Review: Superman and the Authority #1
[Editor’s Note: This review may contain spoilers]
Writer: Grant Morrison
Colors: Jordie Bellaire
Letters: Steve Wands
Artist: Mikel Janin
Reviewed by: Carl Bryan
Superman and the Authority #1 – Sometimes even Superman finds a task almost impossible. Sometimes even the Last Son of Krypton needs to enlist help. Some tasks require methods and heroes that don’t scream “Justice League.”
So Clark Kent, the Metropolis Marvel, seeks out Manchester Black, the most dastardly of rogues, to form an all-new Authority tasked with taking care of some business on the sly.
Not only will Black know the right candidates for the team, but if Superman can make him behave himself and act in service of the greater good, then he’ll prove literally anyone can be a hero! They’ll have to move quickly, however, as the Ultra-Humanite forms his own team to take out the Man of Steel.
This new limited series helps launch an all-new Superman status quo, setting up story elements that reverberate across both Action Comics and Superman: Son of Kal-El in the months to come.
And not only is Superman putting together a superstar team, but it takes superstars to tell the tale: Grant Morrison (The Green Lantern, All-Star Superman) and Mikel Janín (Batman, Future State: Superman: Worlds of War)!
Grant Morrison provides a story that gives a different tint to the Man of Steel. For the longest time, we expect the Big Blue Boy Scout in everything he does. However, desperate times calls for desperate measures and apparently, he has learned a thing or two from Bruce Wayne in that Clark is forming his own team.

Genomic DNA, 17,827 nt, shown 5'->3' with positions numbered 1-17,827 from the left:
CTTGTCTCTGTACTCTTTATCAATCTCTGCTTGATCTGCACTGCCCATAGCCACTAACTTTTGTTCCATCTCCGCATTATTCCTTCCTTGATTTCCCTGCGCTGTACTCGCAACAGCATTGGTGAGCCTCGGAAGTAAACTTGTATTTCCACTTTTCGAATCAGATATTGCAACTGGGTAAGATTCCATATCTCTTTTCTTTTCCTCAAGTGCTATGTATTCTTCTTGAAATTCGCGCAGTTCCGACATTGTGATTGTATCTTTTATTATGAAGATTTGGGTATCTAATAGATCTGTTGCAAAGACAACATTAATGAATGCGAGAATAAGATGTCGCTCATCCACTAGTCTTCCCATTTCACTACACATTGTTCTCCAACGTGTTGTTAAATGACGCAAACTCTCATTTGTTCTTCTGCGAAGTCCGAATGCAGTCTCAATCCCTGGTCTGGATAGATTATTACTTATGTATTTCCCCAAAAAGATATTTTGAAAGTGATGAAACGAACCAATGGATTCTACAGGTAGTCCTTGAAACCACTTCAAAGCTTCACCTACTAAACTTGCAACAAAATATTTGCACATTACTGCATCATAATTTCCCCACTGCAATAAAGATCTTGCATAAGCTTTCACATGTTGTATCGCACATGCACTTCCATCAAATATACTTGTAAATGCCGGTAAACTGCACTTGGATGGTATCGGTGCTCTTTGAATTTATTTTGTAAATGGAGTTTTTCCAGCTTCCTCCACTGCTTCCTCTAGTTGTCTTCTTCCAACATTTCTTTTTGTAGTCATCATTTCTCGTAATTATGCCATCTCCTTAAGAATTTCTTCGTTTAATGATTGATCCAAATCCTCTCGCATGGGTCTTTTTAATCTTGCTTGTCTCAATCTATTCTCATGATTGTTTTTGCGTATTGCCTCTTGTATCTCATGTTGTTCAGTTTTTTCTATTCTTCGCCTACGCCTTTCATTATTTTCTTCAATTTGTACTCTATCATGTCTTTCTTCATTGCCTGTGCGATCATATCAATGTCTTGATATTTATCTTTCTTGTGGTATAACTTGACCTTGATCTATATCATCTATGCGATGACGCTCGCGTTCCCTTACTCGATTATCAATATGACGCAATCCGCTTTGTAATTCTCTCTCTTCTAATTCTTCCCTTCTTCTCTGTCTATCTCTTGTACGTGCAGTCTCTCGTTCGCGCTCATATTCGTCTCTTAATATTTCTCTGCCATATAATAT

Morrison immediately gives us a bullet beginning (no pun or insult intended here) in the relationship between Clark and JFK. DC is taking one of its oddest anti-heroes off the shelf to be a sort of Professor X to this team Superman wants to assemble – Manchester Black.
Manchester Black has a hatred for people with “high moral concepts” who feel they are better than people like Black. Thus an immediate rub with Superman is evident. His rantings are both tongue in cheek and reminiscent of a Ryan Reynolds or Vince Vaughn movie.
Morrison also paints a picture of a Superman whose powers are failing. The timeline for me was not evident in this comic, but it intrigues me as it appears that Clark is now Bruce from Batman Beyond. The work must go on to preserve and like some sort of futuristic Oakland A’s, Superman wants people who have powers similar to his to for an amalgamated team…many parts equaling Superman!
Again, this time line has Superman arguably a historical figure that fought alongside King Arthur and his Knights. I guess if Wonder Woman can be a part of this type of history, so can Superman. This reinvention by Grant Morrison is pretty special. Clark indicates there is a failure with the Justice League type of mentality…. I didn’t see this coming.
Art wise – we jump from different time eras seamlessly as well as a freakish Phantom Zone battle. That shade of RED is something to behold! That last frame of the comic….you have to buy it to see it, but what a commentary. This book is going to be great!
I have been reading comics since the 1970s. I have collected a lot of comics with Superman in the title and thought I had seen everything. The four Supermen trying to replace him after his death…the red and blue versions… kryptonite laden adventures.
Grant Morrison…no negatives here as he has reinvented Clark in a bizarre way to compliment the Bruce Wayne from Batman Beyond.
Buy this book. So many Easter Eggs and nuances that point to Jonathan assuming the mantle of Superman, but also of a weakened Clark who needs this team as much as they need him. Here’s to a long run for The Authority!